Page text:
Greenberg’s emotion-focused therapy  is a combination of Carl Rogers’ approach and Gestalt therapy. It is very useful in treating depression and aims to help patients identify, work with, and process their own emotions. All of this takes place in a safe environment that is encouraged by the therapist, where it will be possible to deal with anxiety and work on difficult emotions.

5. Exercise is very beneficial

We understand that a person with major depression will not have the strength or the willpower to swim, cycle, or participate in a Zumba class. We are fully aware of this . However, as much as possible , the most appropriate in such cases is to get out of the house, feel the heat of the sun, the noise from outside, and then walk.  Just walk.

Something as simple as walking for 20 minutes a day is very beneficial.

running Man

6. A good diet

A good diet will not make our depression go away. What we will achieve will be that our immune system will be stronger and that our brain will have the right nutrients, those by which to promote the release of certain neurotransmitters that will help us feel better every day.

Therefore, fresh fruits and vegetables, whole grains, omega-3 fatty acids, and foods rich in magnesium are highly recommended.

7. St. John’s Wort

There is some work supporting the usefulness of St. John’s Wort as an adjunct to treatment for mild to moderate depression. So let’s not hesitate to consult a specialist to find out the most appropriate doses.

8. In the event that the treatment is not effective, we will ask for a second diagnosis.

Many patients show no improvement after following various pharmacological and psychological treatments. In such cases, it is necessary to request a new diagnosis. Why ?  Sometimes depression can bring to light a personality disorder that has not been identified.

9. Significant social support from those around us

Medicines treat depression but do not cure it. Psychological therapies treat, facilitate and give us strategies to cope with our depression. In contrast, e psychological support of our family, the confidence and the feeling of being understood heal, it allows other strategies to act in the same direction to succeed.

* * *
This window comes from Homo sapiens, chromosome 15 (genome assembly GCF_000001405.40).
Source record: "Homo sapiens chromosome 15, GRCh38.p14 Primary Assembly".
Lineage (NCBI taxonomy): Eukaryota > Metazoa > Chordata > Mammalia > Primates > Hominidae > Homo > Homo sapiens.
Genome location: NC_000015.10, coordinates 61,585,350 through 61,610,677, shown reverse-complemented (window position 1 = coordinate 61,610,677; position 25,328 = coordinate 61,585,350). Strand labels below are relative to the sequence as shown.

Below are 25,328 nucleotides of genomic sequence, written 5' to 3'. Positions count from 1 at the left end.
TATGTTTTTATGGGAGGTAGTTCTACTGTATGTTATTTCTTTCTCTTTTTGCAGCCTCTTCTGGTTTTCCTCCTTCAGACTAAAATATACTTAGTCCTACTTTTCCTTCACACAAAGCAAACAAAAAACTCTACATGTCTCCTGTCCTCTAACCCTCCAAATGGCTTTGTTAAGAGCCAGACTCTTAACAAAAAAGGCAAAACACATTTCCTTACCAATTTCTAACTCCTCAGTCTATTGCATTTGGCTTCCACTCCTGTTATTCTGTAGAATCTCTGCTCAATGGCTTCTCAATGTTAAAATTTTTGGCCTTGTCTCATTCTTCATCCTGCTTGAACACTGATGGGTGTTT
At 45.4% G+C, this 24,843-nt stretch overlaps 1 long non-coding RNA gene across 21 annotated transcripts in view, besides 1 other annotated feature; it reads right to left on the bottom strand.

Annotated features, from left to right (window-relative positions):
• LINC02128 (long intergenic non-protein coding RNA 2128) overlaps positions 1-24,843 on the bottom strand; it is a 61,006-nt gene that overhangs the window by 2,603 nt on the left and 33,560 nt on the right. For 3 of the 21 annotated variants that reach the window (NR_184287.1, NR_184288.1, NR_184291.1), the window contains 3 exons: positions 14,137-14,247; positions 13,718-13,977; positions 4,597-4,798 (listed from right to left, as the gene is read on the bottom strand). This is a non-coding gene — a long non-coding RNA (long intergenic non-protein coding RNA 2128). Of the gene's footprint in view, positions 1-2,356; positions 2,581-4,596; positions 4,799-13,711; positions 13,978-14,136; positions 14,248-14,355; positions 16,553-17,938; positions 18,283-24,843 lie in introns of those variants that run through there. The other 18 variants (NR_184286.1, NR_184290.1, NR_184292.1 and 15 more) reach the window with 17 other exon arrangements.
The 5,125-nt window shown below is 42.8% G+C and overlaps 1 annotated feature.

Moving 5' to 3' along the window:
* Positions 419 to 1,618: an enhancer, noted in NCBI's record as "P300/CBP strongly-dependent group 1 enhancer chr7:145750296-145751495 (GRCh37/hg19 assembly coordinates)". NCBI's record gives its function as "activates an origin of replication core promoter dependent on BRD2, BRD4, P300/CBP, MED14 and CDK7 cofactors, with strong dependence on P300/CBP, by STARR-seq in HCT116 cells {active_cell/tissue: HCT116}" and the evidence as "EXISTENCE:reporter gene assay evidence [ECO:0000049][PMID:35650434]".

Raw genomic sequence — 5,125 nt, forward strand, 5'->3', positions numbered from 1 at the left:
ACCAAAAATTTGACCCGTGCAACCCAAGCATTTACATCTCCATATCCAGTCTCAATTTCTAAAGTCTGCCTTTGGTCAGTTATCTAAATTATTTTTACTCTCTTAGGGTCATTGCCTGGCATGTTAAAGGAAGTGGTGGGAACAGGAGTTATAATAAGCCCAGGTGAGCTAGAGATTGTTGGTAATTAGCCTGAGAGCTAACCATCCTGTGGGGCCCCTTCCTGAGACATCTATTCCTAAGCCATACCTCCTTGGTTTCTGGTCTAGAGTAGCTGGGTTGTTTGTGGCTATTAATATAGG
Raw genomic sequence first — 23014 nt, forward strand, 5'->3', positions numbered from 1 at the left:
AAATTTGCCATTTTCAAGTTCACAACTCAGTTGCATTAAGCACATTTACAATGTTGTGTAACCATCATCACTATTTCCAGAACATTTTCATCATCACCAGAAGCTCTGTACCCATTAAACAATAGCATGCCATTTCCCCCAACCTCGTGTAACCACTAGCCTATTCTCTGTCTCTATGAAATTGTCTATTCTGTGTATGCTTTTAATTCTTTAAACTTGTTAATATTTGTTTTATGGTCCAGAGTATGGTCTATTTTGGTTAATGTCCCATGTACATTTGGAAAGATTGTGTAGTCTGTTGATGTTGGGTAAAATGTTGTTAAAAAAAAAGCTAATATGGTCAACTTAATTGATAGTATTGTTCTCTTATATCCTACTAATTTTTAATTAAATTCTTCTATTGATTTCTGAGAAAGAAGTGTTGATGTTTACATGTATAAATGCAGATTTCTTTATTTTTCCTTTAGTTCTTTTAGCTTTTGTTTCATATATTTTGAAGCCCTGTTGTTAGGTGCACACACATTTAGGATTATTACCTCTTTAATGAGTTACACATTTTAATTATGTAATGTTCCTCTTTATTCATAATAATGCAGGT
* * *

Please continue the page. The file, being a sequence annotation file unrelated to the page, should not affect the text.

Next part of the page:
So let us surround ourselves with the people who are dearest to us to deal with these situations.

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10. New hobbies

Our mind may not be receptive to the idea of ​​finding new hobbies that motivate us and involve self-strengthening; however, a very effective strategy for dealing with depression is to introduce tasks, hobbies, or dynamics into our daily lives that we enjoy, relax, and arouse in themselves.

Therefore,  exercises such as painting, writing, music or yoga can be very rewarding.

11.  Mindfulness-based cognitive therapy to prevent relapses

One fact that we cannot forget is that after  overcoming depression there is a risk of relapse. Even more, it may be that the latter knocks on our door again after two or three years.

To prevent this from happening,  we have, for example, cognitive therapy based on Mindfulness, ideal for applying daily breathing and meditation techniques with which to work on our negative thoughts, those that sometimes germinate in our mind like weeds.

To conclude, we will recall once again what was pointed out in the introduction: there is no one and only way to treat depression, there are thirty, fifty, maybe more… It is only a question of finding this one. set of strategies that best suit our needs. For this, we have  psychologists and psychiatrists to help us on the path that leads to light.